Hey Commander enthusiasts! Today I’m tuning in to a card that is a bit of an anomaly among format Staples. Many Staples are defined by being either a fantastic ‘rate’ or even ‘fantastically above rate.’ That means they’re cheaper to cast/use/keep around than the effect they produce, often by a large margin. Ancestral Recall, which draws 3 cards at instant speed for the simple investment of one blue mana (U) is an example of a rate that is too good for almost all games of magic. Hence it is banned in nearly all formats where it would be legal.
The same card at sorcery speed for 4 mana might seem terrible by comparison, but that’s basically what today’s Staple card is. Context is everything.
Harmonize is from an alternate reality, apparently. It was printed in Magic’s 2007 Planar Chaos expansion, as part of a subset of ‘Timeshifted’ cards. These were functional reprints of previous cards, but shifted across colours. In the context of Magic design, colour pie, etc., Harmonize and the other Timeshifted cards could have existed in this reality, but didn’t. …But then did when the set was printed. Alternate realities are confusing. I’m pretty sure this one is still this reality, just different framing for the cards. Do you recall what card was Timeshifted to compose Harmonize? Concentrate hard and you might get it….
Indeed Harmonize is the green Concentrate, a simple, humble spell not known for Staplehood. There are simply ‘better’ blue draw spells. Plus dozens of useful effects with card draw stapled on. Similarly, there are ‘better’ green draw spells than Harmonize, but while the other greens are sometimes at instant speed, and offer the potential to draw staggering amounts of cards under the right circumstances, that’s the issue: they are conditional. They often depend on things like number of creatures in play, or power of a single creature. If you’ve got a swinging band of 1/1 elves, a card like Rishkar’s Expertise is a bit of a fizzle, no matter how big and swinging your band is.
Harmonize is a Staple because of its simplicity and consistency. It offers a steady rate of draw at a reasonable price. It’s the same whether you have a million 1/1 elf drummers, or a 100/100 baloth soloist, or no creatures at all. In Commander, one of green’s inherent weaknesses, especially mono-green, is fizzling after a board wipe takes out all your creatures. That’s when you need some card-draw to refill the orchestra pit, and having it depend on creatures who are no longer with the band isn’t the way to go.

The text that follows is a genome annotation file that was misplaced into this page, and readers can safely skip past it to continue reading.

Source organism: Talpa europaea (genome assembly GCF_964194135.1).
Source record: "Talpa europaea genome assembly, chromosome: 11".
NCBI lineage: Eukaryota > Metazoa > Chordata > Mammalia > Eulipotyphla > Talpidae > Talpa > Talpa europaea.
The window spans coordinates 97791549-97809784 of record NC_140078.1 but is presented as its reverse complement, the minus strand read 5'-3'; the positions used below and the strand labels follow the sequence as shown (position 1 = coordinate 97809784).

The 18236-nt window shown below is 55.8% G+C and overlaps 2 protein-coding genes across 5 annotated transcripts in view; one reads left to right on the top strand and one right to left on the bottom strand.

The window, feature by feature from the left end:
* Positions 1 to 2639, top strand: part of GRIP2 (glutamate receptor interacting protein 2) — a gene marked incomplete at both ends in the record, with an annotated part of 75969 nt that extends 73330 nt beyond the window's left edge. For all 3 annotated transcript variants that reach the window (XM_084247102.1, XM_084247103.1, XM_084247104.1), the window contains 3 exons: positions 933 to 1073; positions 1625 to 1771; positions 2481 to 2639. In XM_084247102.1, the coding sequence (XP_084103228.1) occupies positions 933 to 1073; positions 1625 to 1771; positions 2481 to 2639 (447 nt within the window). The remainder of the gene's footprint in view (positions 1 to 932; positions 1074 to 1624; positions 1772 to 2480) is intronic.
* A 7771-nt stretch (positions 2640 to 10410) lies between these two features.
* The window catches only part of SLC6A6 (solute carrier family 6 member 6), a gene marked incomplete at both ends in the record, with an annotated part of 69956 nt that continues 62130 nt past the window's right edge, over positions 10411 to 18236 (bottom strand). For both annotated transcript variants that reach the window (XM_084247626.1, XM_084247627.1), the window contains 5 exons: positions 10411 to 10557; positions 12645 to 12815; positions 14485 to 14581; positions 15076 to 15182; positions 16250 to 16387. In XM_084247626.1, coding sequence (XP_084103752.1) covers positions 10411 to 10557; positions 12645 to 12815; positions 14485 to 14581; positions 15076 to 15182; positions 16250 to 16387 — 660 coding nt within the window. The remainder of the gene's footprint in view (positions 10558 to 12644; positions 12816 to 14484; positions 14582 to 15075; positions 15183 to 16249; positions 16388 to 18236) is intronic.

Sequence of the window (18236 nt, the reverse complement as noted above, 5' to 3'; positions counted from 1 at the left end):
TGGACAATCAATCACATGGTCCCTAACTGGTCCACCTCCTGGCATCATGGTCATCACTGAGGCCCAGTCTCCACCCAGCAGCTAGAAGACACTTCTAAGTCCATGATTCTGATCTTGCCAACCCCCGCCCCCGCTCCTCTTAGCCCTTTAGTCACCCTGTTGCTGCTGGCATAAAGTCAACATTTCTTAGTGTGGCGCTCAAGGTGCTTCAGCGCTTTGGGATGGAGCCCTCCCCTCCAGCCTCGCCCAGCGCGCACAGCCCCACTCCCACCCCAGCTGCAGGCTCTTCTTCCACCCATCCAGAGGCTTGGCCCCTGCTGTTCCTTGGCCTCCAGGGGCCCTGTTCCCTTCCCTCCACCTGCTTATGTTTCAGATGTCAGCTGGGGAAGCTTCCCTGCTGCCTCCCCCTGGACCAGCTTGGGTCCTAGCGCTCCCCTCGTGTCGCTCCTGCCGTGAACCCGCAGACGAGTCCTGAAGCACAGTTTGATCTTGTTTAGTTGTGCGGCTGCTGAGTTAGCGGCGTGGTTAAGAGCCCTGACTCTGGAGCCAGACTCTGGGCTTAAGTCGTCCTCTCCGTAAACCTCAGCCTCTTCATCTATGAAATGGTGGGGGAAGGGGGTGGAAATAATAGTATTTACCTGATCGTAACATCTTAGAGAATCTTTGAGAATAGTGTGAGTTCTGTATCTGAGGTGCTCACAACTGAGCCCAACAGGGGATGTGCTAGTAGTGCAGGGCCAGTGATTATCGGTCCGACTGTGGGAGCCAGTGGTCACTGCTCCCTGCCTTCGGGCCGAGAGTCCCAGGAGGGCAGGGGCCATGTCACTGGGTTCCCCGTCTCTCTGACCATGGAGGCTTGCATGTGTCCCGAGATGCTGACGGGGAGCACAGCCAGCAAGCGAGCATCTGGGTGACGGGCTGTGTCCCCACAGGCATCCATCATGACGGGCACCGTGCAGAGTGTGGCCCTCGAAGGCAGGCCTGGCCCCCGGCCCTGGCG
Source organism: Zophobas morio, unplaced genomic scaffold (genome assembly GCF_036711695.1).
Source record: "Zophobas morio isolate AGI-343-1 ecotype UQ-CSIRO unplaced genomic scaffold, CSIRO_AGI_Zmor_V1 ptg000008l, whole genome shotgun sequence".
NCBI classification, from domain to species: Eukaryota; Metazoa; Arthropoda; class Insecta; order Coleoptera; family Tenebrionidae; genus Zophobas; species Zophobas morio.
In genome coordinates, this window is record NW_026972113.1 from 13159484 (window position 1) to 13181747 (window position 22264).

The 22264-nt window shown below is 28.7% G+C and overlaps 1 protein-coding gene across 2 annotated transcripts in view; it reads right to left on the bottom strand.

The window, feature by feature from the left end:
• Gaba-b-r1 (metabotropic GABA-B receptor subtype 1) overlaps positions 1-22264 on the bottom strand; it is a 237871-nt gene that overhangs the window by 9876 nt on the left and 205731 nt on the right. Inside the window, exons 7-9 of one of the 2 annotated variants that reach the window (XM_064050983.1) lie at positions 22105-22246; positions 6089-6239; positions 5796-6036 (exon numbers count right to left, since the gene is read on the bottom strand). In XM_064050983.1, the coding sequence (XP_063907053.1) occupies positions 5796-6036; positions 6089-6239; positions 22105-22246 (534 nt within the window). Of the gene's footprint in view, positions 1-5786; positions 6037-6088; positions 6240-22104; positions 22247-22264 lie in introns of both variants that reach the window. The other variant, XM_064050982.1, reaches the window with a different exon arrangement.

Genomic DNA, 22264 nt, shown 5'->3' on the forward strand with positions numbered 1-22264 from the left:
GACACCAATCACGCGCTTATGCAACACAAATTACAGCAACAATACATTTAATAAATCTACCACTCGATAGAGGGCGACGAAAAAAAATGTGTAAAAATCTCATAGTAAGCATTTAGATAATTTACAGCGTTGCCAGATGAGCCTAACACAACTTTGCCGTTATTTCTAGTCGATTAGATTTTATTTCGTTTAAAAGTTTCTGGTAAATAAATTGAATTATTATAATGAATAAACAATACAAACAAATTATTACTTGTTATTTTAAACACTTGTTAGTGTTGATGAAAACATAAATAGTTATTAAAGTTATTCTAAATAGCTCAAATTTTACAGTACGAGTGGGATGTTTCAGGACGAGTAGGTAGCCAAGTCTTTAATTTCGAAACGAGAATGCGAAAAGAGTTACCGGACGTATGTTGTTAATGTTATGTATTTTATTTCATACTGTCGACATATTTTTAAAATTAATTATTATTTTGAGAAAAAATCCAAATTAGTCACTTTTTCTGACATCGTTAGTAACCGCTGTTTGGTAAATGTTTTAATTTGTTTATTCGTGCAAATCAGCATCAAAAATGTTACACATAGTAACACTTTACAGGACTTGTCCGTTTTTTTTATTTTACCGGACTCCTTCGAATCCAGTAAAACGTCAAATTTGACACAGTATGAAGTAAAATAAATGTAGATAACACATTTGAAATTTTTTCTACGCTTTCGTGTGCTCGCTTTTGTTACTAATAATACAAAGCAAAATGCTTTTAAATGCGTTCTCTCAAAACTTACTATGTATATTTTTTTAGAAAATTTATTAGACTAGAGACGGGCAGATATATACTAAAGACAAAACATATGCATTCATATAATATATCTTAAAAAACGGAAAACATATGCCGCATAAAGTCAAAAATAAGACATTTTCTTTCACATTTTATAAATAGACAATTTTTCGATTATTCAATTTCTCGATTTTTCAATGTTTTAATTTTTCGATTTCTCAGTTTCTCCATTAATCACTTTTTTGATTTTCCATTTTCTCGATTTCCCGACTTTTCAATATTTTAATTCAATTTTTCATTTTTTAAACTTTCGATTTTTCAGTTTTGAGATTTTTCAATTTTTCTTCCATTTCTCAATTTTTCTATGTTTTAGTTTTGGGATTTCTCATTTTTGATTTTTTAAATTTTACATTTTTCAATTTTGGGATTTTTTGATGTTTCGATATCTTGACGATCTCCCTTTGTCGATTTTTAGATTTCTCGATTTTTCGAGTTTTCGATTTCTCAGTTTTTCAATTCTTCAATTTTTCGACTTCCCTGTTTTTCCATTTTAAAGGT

Something else that helps Harmonize be a Staple is that green decks often have extra mana kicking around. What holds some draw spells back is that you have to take a whole turn off to cast them, meaning you can’t immediately starting casting what you drew. In green, this is less of an issue, and Harmonize can be the first play of a bigger turn more easily than the same spell might be in another colour. There has been some debate as to whether this burst-style card draw is better than the smaller turn-by-turn draw of something like Phyrexian Arena or even Into the Wilds. Card advantage is so valuable that it’s more about getting what you need when you need it. Knowing what your deck would benefit from most is in large part a matter of playing it and finding out how opponents react. Don’t be surprised if you end up with a little of both. Or a lot of both.
Harmonize isn’t a spicy play. It does what its name implies and fits in nicely with the overall symphony. And it’s never a mean play. You can’t cast it on an opponent with an empty library. Finding ways to stretch it are difficult, and may only really amount to finding ways to cast it at instant speed. In mono-green, Emergence Zone and Vedalken Orrery can give Harmonize flash, and don’t forget about Mosswort Bridge as well. Beyond that, dipping into blue for Leyline of Anticipation or Alchemist’s Refuge are fine choices. Teferi, Time Raveler and Hypersonic Dragon can get the job done in multicolour. It’s tough to imagine building a strategy around casting Harmonize at instant speed, however. It’s just nice if you can swing it.
Why not play Harmonize? Well if your deck’s harmony is already so tight that stepping on any of that beautiful synergy would ruin it, Harmonize might be one backup singer too many. If your Commander provides a similar burst of card draw, like Prime Speaker Zegana does, than maybe Harmonize’s slot is better spent on a haymaker card. If you’re in a few colours, and two green pips is tough, or there are a lot of ‘better’ or comparable options available, like maybe Concentrate, who knows? But in mono-green, Harmonize deserves a good look. And if you ignore it, and go on to fizzle a few times, look again.
Harmonize is printed regularly, as an uncommon. If this meant Commander sets only, that would be mostly meaningless, as there’s only usually a single copy of any given card in the precons, regardless of rarity. But Harmonize has been in Modern and Eternal Masters as well, upping the supply of foils and making the rarity mean something in terms of available cards. Even with the alternate framing and a couple of different artworks to choose from, Harmonize is easy to find in all forms for around $1. That’s music to my ears. Foils are $2-5, with the Timeshifted version as the most expensive. This is an easy card to get, and that’s great note to hit.
In summation, Harmonize sets the tone for good things to come. As a consistent burst of cards, it steps out from the chorus of conditional green card draw to shine on your stage the way you expect every time. Whether it’s a refill after a boardwipe, some gas in the middle of a big turn, or the first play of a game winning sequence, Harmonize gives green and other card-draw challenged colours a steady presence you can rely on. One that will almost never hit a sour note. Encore, Staple! Thanks for reading!
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